Library of Congress Receives Rare Map Depicting Earth as Flat

More

Former North Dakota state senator Don Homuth received a special gift from his English teacher when he was in eighth grade. Concerned that he was the only person with a copy of this map, which depicts the Earth as flat, Homuth protected it. When he learned that the Pioneer Historical Museum in Hot Springs, South Dakota, had a second copy of the map, named "Square and Stationary Earth," Homuth decided to donate his copy to the Library of Congress.

The interesting thing about the map is that it was created about 120 years ago by Orlando Ferguson, then a practicing physician in Hot Springs. This is more than 500 years after most educated people gave up on the idea of the Earth as flat and accepted the spherical viewpoint first expressed by the Ancient Greeks. "Homuth referred to Ferguson as a 'self-appointed expert on the Bible who always contended that the Earth was flat and square," USA Today reported. "Ferguson published his beliefs in a book, titled The Square and Stationary Earth, and devised a map that he argued was 'the Bible map of Earth.'"

After receiving an email from Homuth describing the map, specialists at the Library of Congress decided it would make a unique addition to their collection. There are very few maps in existence that support the theory that the Earth is flat.

FlatEarthMap-Post.jpg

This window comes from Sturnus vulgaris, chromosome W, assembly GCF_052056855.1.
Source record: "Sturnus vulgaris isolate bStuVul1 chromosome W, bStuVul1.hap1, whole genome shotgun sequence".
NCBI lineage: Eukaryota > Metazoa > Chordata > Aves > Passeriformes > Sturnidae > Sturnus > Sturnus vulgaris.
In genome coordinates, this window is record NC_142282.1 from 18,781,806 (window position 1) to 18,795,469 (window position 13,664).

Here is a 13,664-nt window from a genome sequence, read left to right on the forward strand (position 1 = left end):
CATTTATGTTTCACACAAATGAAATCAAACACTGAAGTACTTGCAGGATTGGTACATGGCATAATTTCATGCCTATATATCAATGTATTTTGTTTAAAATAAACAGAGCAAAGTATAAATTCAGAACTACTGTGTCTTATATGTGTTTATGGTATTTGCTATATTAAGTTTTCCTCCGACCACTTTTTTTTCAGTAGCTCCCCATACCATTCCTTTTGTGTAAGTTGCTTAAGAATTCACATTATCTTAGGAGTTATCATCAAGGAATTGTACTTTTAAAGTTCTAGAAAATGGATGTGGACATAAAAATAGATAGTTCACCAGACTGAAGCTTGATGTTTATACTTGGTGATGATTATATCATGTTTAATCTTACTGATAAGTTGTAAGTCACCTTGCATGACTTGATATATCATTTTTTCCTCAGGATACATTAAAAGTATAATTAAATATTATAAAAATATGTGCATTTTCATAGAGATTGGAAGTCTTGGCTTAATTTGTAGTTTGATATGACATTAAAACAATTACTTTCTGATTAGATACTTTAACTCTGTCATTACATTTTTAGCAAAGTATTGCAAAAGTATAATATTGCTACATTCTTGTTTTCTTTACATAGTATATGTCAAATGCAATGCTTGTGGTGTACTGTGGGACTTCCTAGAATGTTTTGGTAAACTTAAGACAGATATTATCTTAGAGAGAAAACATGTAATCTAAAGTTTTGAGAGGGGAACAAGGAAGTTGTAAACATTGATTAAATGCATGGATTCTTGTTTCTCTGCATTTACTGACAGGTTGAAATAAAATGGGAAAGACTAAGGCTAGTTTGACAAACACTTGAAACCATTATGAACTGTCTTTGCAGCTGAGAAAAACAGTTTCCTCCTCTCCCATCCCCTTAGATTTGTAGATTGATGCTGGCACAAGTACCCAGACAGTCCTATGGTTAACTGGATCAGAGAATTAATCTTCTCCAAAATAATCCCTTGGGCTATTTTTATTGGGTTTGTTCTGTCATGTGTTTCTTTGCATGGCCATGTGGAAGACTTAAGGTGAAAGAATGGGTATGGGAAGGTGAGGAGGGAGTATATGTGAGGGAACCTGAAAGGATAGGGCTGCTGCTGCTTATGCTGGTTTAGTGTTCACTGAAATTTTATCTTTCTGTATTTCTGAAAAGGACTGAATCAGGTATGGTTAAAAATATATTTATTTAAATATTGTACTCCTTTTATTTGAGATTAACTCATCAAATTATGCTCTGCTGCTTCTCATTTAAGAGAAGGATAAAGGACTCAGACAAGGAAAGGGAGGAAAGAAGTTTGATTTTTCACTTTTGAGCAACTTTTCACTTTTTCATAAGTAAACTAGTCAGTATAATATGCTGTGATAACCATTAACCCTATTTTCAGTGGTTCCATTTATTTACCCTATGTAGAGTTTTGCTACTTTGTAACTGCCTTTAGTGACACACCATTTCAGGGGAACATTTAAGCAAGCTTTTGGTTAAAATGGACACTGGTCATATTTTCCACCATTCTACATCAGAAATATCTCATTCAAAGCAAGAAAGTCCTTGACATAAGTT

Jump to comments
Presented by

Nicholas Jackson is a former associate editor at The Atlantic.

Get Today's Top Stories in Your Inbox (preview)

Adventures in Legal Weed

Colorado is now well into its first year as the first state to legalize recreational marijuana. How's it going? James Hamblin visits Aspen.


Elsewhere on the web

Join the Discussion

After you comment, click Post. If you’re not already logged in you will be asked to log in or register. blog comments powered by Disqus

Video

Adventures in Legal Weed

Colorado is now well into its first year as the first state to legalize recreational marijuana. How's it going? James Hamblin visits Aspen.

Video

What Makes a Story Great?

What makes a story great? The storytellers behind House of CardsThis American LifeThe Moth, and more reflect on the creative process.

Video

Tracing Sriracha's Origin to Thailand

Ever wonder how the wildly popular hot sauce got its name? It all started in Si Racha.

Video

Where Confiscated Wildlife Ends Up

A government facility outside of Denver houses more than a million products of the illegal wildlife trade, from tigers and bears to bald eagles.

Video

Is Wine Healthy?

James Hamblin prepares to impress his date with knowledge about the health benefits of wine.

Video

The World's Largest Balloon Festival

Nine days, more than 700 balloons, and a whole lot of hot air

Writers

Up
Down

More in Technology

Just In